Russian Ice Hockey Federation to render assistance to banned forward ZaripovSport July 25, 13:27
Press review: Malorossiya as an EU taboo and Moldova’s animosity to Russian peacekeepersPress Review July 25, 13:00
Poll reveals most Russians familiar with Jehovah’s Witnesses support its banSociety & Culture July 25, 12:11
Lithuania keeps informing NATO allies of Russia-China naval drills in Baltic SeaMilitary & Defense July 25, 12:02
ECHR rules Nemtsov’s convicted murderer should receive 6,000-euro compensationWorld July 25, 11:50
Ukrainian citizen sentenced to community service for wearing St. George ribbonSociety & Culture July 25, 11:04
Top official comments on complications following Siemens refusal to work with state firmsBusiness & Economy July 25, 10:35
Russian-Syrian checkpoint opens in Eastern Goutha de-escalation zoneWorld July 25, 8:17
Russian-Chinese naval drills in Baltic Sea to enter active phaseMilitary & Defense July 25, 7:59
MOSCOW, December 30 (Itar-Tass) —— Russia’s Federal Air Transport Agency (Rosaviatsia) has refuted media reports alleging that Red Wings Airlines, the operator of a jet that crashed outside Moscow on Saturday, had its Air Operator Certificate suspended.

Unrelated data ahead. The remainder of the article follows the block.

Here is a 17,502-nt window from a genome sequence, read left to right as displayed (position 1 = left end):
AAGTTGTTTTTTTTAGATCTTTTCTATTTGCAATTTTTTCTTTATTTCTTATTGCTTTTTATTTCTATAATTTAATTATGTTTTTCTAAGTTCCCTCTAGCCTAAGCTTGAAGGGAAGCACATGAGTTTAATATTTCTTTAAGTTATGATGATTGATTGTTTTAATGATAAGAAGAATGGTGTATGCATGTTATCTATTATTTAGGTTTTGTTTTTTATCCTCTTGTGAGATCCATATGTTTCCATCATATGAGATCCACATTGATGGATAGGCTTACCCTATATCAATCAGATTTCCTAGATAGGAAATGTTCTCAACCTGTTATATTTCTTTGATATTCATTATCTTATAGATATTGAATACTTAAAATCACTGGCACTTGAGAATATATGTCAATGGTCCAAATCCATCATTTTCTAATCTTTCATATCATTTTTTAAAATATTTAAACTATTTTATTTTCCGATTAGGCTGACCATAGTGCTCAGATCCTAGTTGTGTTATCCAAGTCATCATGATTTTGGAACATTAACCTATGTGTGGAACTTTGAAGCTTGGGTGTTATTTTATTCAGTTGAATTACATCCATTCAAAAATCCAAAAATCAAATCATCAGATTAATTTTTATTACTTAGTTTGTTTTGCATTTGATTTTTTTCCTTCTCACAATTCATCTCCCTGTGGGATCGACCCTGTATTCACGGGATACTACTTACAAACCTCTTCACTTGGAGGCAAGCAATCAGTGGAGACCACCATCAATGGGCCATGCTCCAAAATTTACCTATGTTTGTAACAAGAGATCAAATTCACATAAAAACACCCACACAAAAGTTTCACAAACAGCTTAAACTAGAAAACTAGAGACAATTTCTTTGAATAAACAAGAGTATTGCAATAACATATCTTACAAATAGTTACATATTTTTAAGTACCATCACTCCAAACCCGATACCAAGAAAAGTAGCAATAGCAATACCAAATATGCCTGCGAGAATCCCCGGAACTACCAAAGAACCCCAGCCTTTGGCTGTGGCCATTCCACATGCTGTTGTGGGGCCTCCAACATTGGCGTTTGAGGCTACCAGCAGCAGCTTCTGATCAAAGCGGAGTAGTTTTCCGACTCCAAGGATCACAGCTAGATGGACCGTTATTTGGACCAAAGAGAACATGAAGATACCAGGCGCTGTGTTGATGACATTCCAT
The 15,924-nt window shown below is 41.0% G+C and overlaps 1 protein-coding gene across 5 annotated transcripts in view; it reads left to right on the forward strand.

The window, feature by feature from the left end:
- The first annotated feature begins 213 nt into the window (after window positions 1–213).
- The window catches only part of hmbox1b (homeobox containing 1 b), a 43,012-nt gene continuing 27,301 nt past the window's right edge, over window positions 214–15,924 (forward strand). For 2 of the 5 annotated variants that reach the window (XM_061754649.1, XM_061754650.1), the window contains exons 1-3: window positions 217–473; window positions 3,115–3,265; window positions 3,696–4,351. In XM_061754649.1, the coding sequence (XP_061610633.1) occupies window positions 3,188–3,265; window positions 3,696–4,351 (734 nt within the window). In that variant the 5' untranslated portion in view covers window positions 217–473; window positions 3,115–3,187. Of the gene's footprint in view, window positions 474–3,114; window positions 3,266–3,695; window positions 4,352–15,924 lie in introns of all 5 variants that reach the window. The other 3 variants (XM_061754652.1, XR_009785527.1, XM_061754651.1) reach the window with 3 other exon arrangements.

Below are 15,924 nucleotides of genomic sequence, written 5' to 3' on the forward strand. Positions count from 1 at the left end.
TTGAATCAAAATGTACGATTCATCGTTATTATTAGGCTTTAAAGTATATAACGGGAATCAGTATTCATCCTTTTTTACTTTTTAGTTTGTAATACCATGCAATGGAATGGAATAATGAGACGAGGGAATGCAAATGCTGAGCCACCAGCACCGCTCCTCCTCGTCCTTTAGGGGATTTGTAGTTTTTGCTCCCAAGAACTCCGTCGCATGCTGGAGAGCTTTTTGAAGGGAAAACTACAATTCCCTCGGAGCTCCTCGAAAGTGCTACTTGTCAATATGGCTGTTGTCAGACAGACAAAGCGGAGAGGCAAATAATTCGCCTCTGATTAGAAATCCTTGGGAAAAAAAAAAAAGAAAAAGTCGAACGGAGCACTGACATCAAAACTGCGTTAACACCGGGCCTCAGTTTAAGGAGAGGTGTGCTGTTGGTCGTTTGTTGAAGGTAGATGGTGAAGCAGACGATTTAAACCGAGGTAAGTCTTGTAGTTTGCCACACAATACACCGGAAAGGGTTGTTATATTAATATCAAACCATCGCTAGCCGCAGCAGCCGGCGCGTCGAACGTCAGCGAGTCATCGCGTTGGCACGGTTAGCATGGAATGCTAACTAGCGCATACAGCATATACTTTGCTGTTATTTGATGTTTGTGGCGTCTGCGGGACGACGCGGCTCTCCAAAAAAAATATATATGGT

“This information is not true,” Rosaviatsia spokesman Sergei Izvolsky told Itar-Tass on Saturday. The company’s certificate has not been suspended, he said.
The accident took place at 16:45 Moscow time on Saturday. A Tu-204 jet of Red Wings Airlines that had arrived from the Czech Republic overshot the runway at Vnukovo airport outside Moscow and landed into a highway. It broke into three fragments and caught fire. The plane’s fuselage blocked traffic along the Kievskoye highway. It took some thirty minutes to put out the fire.
The jet was returning to Moscow empty, with only eight crewmembers onboard, after having taken Russian tourists to the Czech Republic. Four crewmembers, including the pilot, were killed in the crash, four others were injured.
A criminal case has been opened on charges of violations of air traffic and aircraft operation rules. Investigators are looking into three possible causes - bad weather, technical failure and pilot error.